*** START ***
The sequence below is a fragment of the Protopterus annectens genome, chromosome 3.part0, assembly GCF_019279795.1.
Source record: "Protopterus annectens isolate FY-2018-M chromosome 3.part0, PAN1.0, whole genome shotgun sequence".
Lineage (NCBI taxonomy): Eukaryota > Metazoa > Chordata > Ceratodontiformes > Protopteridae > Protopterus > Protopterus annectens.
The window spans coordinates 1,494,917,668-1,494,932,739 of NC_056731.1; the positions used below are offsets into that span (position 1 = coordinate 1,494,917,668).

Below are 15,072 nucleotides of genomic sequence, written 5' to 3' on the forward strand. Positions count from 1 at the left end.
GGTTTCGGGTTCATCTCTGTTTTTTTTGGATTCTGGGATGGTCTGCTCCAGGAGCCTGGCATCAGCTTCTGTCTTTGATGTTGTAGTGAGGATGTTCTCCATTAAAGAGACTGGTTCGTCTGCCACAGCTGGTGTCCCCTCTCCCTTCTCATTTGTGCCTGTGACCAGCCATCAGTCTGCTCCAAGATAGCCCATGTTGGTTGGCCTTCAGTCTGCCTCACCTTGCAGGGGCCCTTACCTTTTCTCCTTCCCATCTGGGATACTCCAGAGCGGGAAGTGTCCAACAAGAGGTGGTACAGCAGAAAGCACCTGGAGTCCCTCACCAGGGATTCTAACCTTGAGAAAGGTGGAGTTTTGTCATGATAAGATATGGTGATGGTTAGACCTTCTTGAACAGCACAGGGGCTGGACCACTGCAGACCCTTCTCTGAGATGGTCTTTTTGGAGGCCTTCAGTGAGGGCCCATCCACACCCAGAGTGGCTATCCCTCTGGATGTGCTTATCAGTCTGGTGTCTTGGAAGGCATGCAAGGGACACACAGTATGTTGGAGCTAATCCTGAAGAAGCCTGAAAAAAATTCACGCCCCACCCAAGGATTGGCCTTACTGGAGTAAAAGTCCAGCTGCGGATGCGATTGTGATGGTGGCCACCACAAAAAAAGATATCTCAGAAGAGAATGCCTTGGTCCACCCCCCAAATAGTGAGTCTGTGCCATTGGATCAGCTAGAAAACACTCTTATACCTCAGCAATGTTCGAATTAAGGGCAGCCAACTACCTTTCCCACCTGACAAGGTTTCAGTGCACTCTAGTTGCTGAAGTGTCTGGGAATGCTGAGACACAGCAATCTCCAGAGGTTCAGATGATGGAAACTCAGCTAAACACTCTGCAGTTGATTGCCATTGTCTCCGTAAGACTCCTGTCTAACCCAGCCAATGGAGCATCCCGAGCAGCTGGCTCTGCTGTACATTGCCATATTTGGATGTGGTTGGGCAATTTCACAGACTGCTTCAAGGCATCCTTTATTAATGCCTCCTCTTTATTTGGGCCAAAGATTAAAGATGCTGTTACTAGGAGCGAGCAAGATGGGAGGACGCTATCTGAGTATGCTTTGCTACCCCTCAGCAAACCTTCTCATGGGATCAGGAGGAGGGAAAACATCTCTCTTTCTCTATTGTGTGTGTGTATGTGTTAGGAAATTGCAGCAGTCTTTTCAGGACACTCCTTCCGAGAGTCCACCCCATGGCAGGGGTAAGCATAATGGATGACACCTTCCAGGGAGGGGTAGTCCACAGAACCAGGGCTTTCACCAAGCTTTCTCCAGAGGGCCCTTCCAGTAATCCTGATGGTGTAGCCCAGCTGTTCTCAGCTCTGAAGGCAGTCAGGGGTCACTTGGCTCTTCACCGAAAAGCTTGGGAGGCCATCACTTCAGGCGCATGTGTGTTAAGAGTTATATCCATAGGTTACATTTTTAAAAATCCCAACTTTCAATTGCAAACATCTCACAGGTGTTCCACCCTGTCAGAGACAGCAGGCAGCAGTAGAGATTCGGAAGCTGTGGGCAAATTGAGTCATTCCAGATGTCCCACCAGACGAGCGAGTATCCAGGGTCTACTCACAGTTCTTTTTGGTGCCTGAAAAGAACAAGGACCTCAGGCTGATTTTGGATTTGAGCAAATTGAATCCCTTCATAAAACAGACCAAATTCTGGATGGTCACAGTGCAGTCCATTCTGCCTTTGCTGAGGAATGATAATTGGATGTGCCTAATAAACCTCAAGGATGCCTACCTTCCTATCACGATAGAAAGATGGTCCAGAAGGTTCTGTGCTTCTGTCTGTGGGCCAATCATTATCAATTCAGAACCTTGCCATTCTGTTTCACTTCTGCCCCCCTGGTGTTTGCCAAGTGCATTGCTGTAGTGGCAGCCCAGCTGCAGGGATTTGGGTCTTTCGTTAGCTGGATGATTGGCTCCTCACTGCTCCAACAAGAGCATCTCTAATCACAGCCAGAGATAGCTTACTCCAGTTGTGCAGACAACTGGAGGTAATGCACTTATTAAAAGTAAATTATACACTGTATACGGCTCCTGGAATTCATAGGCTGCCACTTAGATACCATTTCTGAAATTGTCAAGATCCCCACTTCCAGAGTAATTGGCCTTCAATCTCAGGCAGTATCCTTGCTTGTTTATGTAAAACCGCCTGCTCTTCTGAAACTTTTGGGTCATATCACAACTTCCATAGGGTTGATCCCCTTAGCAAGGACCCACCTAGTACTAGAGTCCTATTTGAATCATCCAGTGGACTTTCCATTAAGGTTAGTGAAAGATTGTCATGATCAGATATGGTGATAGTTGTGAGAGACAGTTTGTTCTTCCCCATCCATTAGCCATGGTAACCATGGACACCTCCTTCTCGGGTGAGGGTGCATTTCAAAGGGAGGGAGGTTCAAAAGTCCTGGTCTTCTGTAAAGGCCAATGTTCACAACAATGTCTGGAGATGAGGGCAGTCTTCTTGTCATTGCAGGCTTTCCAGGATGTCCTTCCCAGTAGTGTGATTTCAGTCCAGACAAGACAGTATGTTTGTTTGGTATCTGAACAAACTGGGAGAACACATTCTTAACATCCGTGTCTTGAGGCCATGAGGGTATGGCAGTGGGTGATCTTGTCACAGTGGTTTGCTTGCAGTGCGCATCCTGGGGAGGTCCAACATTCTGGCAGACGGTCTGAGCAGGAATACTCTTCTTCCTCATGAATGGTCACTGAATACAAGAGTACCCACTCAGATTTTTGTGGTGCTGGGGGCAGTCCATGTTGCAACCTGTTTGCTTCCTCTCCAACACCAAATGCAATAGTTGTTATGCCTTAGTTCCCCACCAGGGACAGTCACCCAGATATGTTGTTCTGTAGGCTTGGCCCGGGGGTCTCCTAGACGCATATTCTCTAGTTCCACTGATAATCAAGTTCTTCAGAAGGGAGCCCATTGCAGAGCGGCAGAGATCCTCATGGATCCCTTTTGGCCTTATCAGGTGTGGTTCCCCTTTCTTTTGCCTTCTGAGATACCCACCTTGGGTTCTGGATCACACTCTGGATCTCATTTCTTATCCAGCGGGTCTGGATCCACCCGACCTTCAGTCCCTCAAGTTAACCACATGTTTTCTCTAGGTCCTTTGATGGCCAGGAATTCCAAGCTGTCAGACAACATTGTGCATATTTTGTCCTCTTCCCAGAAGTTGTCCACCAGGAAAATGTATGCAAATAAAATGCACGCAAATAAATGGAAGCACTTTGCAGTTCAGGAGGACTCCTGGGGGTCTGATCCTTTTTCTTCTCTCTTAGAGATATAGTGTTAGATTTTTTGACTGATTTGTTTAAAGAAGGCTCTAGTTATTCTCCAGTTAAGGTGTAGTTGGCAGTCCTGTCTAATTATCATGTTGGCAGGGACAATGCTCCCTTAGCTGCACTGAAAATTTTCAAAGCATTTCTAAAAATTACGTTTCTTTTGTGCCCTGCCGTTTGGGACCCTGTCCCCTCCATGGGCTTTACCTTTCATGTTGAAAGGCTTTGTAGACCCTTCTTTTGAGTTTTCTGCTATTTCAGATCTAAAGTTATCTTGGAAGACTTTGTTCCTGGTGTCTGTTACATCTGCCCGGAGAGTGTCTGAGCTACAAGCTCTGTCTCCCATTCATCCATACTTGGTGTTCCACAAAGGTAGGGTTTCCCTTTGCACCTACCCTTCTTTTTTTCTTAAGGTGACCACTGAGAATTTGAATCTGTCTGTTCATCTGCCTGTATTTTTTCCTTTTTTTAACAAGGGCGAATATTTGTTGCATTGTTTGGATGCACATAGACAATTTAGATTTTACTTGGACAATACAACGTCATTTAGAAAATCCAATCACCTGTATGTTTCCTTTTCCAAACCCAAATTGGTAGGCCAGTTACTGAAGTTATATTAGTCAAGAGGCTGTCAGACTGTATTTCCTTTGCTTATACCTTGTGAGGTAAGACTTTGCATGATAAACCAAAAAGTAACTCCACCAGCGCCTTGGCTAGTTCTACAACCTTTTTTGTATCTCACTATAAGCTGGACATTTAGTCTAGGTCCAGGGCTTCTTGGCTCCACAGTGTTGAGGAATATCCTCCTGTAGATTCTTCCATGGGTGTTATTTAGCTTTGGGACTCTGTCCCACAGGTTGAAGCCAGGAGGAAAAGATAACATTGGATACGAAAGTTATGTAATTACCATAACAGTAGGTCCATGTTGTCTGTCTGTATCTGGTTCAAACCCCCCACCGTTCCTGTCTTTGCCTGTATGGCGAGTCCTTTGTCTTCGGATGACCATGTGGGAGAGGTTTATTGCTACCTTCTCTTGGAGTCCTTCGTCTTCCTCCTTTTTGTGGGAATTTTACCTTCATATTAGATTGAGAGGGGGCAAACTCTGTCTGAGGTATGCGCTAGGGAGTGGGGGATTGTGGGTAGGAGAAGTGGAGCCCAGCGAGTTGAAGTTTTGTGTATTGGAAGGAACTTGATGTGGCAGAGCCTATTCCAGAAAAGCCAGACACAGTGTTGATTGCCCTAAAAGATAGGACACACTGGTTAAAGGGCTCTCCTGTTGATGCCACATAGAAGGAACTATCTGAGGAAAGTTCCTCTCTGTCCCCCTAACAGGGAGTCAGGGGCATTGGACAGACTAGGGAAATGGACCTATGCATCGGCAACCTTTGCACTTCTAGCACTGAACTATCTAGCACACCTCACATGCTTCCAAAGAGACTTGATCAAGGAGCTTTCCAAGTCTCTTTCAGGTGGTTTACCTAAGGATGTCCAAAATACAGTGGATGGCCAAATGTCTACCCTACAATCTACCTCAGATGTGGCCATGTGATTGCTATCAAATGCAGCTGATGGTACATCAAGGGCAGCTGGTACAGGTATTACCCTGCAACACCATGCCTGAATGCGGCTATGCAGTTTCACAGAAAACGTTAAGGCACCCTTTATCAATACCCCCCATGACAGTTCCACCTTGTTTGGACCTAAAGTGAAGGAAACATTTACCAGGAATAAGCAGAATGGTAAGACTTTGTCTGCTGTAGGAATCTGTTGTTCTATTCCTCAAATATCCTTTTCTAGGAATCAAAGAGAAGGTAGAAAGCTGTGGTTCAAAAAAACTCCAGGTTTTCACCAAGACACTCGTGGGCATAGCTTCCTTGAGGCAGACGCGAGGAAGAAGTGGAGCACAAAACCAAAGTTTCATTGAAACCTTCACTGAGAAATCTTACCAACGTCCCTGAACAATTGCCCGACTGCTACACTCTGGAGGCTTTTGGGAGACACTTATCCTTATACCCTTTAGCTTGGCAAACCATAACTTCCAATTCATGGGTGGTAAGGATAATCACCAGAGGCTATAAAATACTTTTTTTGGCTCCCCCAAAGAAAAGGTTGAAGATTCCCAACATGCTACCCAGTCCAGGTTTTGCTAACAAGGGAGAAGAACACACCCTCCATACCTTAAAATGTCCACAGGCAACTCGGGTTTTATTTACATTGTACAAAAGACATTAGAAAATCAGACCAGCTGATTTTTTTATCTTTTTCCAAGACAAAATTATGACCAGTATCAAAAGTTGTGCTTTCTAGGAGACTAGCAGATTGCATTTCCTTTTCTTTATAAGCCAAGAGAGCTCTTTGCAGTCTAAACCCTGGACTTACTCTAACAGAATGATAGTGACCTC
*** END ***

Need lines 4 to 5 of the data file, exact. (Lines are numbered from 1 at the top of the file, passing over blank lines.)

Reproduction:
The window spans coordinates 1,494,917,668-1,494,932,739 of NC_056731.1; the positions used below are offsets into that span (position 1 = coordinate 1,494,917,668).

Below are 15,072 nucleotides of genomic sequence, written 5' to 3' on the forward strand. Positions count from 1 at the left end.